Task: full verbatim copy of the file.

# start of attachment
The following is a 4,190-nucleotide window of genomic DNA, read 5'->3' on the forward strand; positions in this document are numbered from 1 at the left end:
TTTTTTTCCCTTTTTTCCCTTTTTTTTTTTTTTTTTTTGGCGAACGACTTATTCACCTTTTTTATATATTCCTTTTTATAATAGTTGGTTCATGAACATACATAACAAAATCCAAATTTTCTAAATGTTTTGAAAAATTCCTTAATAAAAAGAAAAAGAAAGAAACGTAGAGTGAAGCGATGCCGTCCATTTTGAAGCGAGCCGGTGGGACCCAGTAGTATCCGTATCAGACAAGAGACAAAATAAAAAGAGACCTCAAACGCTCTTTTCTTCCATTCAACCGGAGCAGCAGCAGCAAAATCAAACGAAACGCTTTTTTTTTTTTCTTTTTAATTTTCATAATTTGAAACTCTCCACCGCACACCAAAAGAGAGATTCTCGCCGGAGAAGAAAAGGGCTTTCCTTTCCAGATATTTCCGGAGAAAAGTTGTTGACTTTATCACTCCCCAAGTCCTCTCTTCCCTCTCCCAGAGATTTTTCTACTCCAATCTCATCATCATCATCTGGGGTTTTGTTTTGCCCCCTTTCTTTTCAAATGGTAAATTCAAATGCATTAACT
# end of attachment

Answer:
The following is a 4,190-nucleotide window of genomic DNA, read 5'->3' on the forward strand; positions in this document are numbered from 1 at the left end:
TTTTTTTCCCTTTTTTCCCTTTTTTTTTTTTTTTTTTTGGCGAACGACTTATTCACCTTTTTTATATATTCCTTTTTATAATAGTTGGTTCATGAACATACATAACAAAATCCAAATTTTCTAAATGTTTTGAAAAATTCCTTAATAAAAAGAAAAAGAAAGAAACGTAGAGTGAAGCGATGCCGTCCATTTTGAAGCGAGCCGGTGGGACCCAGTAGTATCCGTATCAGACAAGAGACAAAATAAAAAGAGACCTCAAACGCTCTTTTCTTCCATTCAACCGGAGCAGCAGCAGCAAAATCAAACGAAACGCTTTTTTTTTTTTCTTTTTAATTTTCATAATTTGAAACTCTCCACCGCACACCAAAAGAGAGATTCTCGCCGGAGAAGAAAAGGGCTTTCCTTTCCAGATATTTCCGGAGAAAAGTTGTTGACTTTATCACTCCCCAAGTCCTCTCTTCCCTCTCCCAGAGATTTTTCTACTCCAATCTCATCATCATCATCTGGGGTTTTGTTTTGCCCCCTTTCTTTTCAAATGGTAAATTCAAATGCATTAACT